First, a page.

That’s because Zen is an experience based on that most slippery of substances, the human mind. Imagine a woman sitting for a quiet half-hour in Millcreek Canyon, watching dogs and their owners trot past. She’s relaxed, having just finished her own hike. She thinks about things randomly: the purchase order she filled out at work, how cute her 8-year-old was in the school play. Occasionally, she catches herself singing her favorite Willie Nelson tune. The light shifts and she looks at a beautiful sunset.
This is how busy the human mind is even when it’s relaxed. We don’t pay it much attention, but Zen Buddhists do. They believe that it’s this noisy mind that’s getting in the way of profound peace and compassion, and that meditation will quiet it.
Telling an American to pay attention to her mind seems tantamount to telling her to think. But thinking isn’t it. Meditation is actually sitting as a person outside your own mind, observing all of the thoughts that come up, then letting each one go. You don’t take the thoughts seriously, you don’t wonder what they mean, you don’t follow any of them further. You just observe the random flotsam and the meaningful ideas and even the brilliant poetry that floats through your mind without your slightest effort, and you let it go.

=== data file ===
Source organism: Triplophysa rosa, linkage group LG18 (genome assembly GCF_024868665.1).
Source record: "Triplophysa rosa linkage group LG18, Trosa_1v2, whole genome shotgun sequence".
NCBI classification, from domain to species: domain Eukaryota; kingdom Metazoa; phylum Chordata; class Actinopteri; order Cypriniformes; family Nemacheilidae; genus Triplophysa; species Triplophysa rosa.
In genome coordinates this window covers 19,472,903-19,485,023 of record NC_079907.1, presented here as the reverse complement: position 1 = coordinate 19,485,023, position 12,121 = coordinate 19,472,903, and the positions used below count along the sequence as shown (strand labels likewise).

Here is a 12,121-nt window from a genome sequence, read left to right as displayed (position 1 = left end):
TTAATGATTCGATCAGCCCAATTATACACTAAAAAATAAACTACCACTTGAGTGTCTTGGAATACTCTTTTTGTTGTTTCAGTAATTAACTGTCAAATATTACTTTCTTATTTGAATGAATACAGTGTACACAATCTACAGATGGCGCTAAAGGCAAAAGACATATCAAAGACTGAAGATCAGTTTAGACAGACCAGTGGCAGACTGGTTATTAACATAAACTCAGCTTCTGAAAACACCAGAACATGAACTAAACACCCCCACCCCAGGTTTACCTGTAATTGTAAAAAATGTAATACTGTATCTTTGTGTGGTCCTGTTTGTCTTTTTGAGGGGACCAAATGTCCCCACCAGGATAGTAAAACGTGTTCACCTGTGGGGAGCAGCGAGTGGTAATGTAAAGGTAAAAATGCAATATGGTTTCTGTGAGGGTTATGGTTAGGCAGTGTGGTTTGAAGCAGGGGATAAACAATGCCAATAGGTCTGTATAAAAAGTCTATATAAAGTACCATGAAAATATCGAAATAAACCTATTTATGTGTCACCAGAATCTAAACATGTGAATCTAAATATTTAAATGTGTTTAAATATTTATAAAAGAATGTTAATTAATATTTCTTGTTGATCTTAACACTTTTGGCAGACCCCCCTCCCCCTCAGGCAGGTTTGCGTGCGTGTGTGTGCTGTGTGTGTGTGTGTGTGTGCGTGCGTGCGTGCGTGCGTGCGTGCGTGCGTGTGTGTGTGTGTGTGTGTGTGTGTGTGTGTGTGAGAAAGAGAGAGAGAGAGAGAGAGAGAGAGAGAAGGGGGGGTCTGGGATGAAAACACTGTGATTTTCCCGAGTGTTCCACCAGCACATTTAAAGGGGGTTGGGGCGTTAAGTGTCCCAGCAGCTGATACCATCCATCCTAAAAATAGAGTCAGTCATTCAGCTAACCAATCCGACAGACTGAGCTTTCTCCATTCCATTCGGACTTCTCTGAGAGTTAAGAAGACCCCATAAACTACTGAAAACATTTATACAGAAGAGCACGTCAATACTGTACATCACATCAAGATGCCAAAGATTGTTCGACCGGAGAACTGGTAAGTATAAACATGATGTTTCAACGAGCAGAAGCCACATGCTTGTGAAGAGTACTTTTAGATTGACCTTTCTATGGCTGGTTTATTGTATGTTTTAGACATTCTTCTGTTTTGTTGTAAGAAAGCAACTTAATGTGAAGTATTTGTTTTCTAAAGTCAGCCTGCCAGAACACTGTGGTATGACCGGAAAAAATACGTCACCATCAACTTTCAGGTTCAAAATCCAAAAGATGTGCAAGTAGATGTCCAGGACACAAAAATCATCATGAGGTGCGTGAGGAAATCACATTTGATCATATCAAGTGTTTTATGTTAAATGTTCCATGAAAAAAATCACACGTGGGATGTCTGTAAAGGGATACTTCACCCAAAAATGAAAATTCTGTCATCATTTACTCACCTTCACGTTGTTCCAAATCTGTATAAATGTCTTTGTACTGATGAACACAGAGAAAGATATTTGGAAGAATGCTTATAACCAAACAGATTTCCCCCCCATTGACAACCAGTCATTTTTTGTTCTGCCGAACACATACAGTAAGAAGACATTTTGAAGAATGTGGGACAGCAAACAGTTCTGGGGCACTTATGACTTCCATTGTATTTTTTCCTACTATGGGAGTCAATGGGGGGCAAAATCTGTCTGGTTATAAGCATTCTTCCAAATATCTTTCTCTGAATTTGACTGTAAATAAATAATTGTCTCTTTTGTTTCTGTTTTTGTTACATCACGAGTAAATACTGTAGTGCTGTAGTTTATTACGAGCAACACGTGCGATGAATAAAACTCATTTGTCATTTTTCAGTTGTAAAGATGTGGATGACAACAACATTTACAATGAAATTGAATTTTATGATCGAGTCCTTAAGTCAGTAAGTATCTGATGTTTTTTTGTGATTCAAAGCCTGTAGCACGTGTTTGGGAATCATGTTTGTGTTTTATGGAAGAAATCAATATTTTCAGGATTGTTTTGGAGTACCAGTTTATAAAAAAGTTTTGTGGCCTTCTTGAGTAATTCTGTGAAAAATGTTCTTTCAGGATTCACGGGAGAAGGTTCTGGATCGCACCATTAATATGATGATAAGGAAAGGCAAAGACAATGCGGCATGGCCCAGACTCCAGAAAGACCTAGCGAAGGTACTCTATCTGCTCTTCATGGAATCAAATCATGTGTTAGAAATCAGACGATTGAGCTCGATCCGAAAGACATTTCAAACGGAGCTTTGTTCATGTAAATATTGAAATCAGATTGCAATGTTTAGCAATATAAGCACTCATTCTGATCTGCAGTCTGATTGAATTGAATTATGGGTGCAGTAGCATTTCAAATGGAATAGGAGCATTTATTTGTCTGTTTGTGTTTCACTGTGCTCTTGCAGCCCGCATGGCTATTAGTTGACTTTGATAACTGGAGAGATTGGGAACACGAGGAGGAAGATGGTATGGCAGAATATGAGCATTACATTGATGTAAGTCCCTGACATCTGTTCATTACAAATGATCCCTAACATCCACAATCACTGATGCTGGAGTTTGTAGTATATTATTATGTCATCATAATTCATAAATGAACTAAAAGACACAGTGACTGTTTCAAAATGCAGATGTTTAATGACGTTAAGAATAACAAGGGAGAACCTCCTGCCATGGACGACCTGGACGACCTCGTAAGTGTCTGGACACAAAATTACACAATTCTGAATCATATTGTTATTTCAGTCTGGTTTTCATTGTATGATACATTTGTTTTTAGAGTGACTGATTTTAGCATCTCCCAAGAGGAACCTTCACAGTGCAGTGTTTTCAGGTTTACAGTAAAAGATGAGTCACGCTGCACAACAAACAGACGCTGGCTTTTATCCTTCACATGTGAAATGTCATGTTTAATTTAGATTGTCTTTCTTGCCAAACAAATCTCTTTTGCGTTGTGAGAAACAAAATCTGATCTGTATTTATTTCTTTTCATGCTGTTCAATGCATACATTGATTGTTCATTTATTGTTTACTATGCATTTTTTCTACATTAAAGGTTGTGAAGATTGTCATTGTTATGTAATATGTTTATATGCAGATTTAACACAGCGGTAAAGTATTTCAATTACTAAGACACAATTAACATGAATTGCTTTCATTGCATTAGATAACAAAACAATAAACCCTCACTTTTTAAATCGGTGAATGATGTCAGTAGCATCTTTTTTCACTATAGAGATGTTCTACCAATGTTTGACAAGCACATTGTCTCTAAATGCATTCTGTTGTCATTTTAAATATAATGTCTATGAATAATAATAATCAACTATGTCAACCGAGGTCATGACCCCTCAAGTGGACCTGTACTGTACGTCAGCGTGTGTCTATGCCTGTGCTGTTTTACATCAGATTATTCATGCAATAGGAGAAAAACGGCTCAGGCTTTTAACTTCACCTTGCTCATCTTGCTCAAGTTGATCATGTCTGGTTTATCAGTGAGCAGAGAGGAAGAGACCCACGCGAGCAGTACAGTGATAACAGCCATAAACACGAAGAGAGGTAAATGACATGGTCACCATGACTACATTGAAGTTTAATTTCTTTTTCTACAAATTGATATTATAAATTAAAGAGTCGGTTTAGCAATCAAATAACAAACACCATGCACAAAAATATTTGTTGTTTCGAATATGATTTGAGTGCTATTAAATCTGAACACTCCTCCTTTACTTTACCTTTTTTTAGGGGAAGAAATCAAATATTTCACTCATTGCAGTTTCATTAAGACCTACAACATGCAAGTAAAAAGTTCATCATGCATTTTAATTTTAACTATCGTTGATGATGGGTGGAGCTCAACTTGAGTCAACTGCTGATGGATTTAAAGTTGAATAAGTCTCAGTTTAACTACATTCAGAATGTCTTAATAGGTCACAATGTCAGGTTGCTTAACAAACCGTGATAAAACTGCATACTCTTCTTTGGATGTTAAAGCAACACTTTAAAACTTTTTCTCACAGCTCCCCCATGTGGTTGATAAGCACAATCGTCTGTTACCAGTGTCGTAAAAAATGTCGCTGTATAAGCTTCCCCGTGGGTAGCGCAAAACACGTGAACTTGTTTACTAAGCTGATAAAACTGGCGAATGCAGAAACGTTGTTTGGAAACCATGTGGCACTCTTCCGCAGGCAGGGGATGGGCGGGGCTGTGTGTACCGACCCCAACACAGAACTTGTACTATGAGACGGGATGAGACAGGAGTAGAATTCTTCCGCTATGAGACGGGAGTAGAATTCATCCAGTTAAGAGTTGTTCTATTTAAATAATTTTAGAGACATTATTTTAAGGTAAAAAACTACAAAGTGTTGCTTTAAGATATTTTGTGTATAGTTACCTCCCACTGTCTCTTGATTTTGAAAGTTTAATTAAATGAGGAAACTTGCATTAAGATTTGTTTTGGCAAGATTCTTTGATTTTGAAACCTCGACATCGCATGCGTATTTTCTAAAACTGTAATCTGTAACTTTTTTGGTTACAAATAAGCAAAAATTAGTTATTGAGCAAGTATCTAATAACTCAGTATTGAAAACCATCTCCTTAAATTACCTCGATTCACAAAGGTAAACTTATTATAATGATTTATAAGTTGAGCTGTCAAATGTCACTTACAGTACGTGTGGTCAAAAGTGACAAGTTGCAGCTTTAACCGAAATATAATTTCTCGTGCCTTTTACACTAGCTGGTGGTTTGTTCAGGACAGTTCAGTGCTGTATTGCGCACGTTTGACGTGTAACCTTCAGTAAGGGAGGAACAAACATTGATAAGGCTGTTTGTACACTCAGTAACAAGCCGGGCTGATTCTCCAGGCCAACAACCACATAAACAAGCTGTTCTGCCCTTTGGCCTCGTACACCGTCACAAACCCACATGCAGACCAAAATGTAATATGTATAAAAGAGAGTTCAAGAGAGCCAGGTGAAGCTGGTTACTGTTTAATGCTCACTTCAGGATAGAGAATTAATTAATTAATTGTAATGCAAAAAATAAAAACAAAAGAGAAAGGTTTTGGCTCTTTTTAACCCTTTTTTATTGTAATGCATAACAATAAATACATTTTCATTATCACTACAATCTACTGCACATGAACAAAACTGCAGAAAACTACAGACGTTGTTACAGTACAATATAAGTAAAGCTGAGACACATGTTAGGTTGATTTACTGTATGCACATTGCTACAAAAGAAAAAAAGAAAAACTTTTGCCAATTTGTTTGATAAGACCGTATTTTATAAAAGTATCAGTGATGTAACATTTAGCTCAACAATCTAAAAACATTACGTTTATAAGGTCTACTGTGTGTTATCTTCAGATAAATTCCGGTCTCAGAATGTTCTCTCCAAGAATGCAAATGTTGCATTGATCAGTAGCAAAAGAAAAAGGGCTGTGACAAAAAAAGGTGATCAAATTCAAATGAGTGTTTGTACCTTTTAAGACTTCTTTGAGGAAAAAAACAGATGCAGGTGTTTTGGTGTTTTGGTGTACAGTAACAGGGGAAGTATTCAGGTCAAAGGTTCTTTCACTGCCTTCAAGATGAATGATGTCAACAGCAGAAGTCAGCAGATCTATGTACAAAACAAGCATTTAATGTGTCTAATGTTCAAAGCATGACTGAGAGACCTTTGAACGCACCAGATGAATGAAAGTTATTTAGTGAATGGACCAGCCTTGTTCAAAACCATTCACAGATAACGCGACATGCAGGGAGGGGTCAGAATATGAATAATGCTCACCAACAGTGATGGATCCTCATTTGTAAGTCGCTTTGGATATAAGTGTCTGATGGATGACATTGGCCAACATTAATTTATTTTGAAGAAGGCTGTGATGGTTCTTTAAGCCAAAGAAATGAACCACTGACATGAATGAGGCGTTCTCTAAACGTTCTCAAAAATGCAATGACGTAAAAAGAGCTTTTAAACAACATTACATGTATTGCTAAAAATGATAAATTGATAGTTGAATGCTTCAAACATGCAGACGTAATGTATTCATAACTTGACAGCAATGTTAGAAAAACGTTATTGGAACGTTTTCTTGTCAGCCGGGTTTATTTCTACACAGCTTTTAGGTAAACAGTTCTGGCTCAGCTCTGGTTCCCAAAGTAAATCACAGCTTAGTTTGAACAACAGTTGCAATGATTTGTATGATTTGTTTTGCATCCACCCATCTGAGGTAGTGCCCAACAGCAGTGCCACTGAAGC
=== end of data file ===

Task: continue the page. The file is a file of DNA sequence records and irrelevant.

People with a lot of meditation experience of this sort say that enough time spent letting thoughts go helps the mind relax. It quits trying to think a hundred things at once. If this happens to the extreme, the complete emptiness of mind is experienced as samadhi, nirvana, perfection, pure joy and understanding.
Catholic Monk Thomas Merton—a long-time student of the Zen discipline—once wrote, “The Zen experience is a direct grasp of the unity of the invisible and the visible … Zen seeks not to explain, but to pay attention.”
Maezumi Roshi explained it like this: “Wisdom is the natural functioning of samadhi. Love is the natural functioning of wisdom. The direct functioning of love is compassion.”